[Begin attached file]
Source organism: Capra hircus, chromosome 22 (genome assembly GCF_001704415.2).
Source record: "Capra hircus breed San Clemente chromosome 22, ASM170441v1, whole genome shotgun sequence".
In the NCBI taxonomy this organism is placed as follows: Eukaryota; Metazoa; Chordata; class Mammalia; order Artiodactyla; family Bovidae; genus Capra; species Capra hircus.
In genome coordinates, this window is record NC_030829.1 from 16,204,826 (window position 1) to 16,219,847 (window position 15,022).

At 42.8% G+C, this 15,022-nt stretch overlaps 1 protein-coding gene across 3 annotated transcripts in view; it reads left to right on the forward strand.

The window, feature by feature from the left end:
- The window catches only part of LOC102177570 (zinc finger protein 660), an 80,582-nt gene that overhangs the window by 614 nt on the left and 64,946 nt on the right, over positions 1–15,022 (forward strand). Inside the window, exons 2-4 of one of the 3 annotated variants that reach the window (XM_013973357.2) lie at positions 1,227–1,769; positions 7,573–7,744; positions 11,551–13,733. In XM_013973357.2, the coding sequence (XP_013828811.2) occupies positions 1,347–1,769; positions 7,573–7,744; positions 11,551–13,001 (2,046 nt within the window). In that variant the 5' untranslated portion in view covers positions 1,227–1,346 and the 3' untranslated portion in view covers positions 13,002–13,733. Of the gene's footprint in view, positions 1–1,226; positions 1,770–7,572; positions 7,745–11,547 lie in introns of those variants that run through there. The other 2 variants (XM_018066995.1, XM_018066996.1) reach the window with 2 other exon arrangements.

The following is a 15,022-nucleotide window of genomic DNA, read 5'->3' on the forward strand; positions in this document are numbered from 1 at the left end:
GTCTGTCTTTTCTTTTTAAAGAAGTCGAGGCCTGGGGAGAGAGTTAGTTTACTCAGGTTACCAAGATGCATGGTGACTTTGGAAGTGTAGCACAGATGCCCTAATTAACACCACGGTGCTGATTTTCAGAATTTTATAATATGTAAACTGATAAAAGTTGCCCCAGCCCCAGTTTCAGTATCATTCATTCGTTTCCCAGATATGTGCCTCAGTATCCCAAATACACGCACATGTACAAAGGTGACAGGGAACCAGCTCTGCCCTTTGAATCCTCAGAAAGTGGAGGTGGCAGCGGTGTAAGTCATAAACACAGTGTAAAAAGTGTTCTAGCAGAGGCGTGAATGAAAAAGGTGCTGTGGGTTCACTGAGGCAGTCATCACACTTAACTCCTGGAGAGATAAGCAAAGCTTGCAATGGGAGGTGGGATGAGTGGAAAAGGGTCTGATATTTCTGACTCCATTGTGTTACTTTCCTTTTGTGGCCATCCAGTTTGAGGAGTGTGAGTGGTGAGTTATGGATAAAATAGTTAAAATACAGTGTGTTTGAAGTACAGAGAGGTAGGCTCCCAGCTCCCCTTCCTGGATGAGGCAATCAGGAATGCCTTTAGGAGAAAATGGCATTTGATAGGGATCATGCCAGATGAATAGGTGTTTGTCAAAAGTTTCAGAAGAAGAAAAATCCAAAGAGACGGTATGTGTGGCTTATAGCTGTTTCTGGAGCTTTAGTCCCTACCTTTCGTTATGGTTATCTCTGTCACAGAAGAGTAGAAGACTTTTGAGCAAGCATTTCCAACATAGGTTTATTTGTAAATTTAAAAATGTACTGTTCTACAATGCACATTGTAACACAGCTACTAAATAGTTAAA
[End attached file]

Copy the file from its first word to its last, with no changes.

Source organism: Capra hircus, chromosome 22 (genome assembly GCF_001704415.2).
Source record: "Capra hircus breed San Clemente chromosome 22, ASM170441v1, whole genome shotgun sequence".
In the NCBI taxonomy this organism is placed as follows: Eukaryota; Metazoa; Chordata; class Mammalia; order Artiodactyla; family Bovidae; genus Capra; species Capra hircus.
In genome coordinates, this window is record NC_030829.1 from 16,204,826 (window position 1) to 16,219,847 (window position 15,022).

At 42.8% G+C, this 15,022-nt stretch overlaps 1 protein-coding gene across 3 annotated transcripts in view; it reads left to right on the forward strand.

The window, feature by feature from the left end:
- The window catches only part of LOC102177570 (zinc finger protein 660), an 80,582-nt gene that overhangs the window by 614 nt on the left and 64,946 nt on the right, over positions 1–15,022 (forward strand). Inside the window, exons 2-4 of one of the 3 annotated variants that reach the window (XM_013973357.2) lie at positions 1,227–1,769; positions 7,573–7,744; positions 11,551–13,733. In XM_013973357.2, the coding sequence (XP_013828811.2) occupies positions 1,347–1,769; positions 7,573–7,744; positions 11,551–13,001 (2,046 nt within the window). In that variant the 5' untranslated portion in view covers positions 1,227–1,346 and the 3' untranslated portion in view covers positions 13,002–13,733. Of the gene's footprint in view, positions 1–1,226; positions 1,770–7,572; positions 7,745–11,547 lie in introns of those variants that run through there. The other 2 variants (XM_018066995.1, XM_018066996.1) reach the window with 2 other exon arrangements.

The following is a 15,022-nucleotide window of genomic DNA, read 5'->3' on the forward strand; positions in this document are numbered from 1 at the left end:
GTCTGTCTTTTCTTTTTAAAGAAGTCGAGGCCTGGGGAGAGAGTTAGTTTACTCAGGTTACCAAGATGCATGGTGACTTTGGAAGTGTAGCACAGATGCCCTAATTAACACCACGGTGCTGATTTTCAGAATTTTATAATATGTAAACTGATAAAAGTTGCCCCAGCCCCAGTTTCAGTATCATTCATTCGTTTCCCAGATATGTGCCTCAGTATCCCAAATACACGCACATGTACAAAGGTGACAGGGAACCAGCTCTGCCCTTTGAATCCTCAGAAAGTGGAGGTGGCAGCGGTGTAAGTCATAAACACAGTGTAAAAAGTGTTCTAGCAGAGGCGTGAATGAAAAAGGTGCTGTGGGTTCACTGAGGCAGTCATCACACTTAACTCCTGGAGAGATAAGCAAAGCTTGCAATGGGAGGTGGGATGAGTGGAAAAGGGTCTGATATTTCTGACTCCATTGTGTTACTTTCCTTTTGTGGCCATCCAGTTTGAGGAGTGTGAGTGGTGAGTTATGGATAAAATAGTTAAAATACAGTGTGTTTGAAGTACAGAGAGGTAGGCTCCCAGCTCCCCTTCCTGGATGAGGCAATCAGGAATGCCTTTAGGAGAAAATGGCATTTGATAGGGATCATGCCAGATGAATAGGTGTTTGTCAAAAGTTTCAGAAGAAGAAAAATCCAAAGAGACGGTATGTGTGGCTTATAGCTGTTTCTGGAGCTTTAGTCCCTACCTTTCGTTATGGTTATCTCTGTCACAGAAGAGTAGAAGACTTTTGAGCAAGCATTTCCAACATAGGTTTATTTGTAAATTTAAAAATGTACTGTTCTACAATGCACATTGTAACACAGCTACTAAATAGTTAAA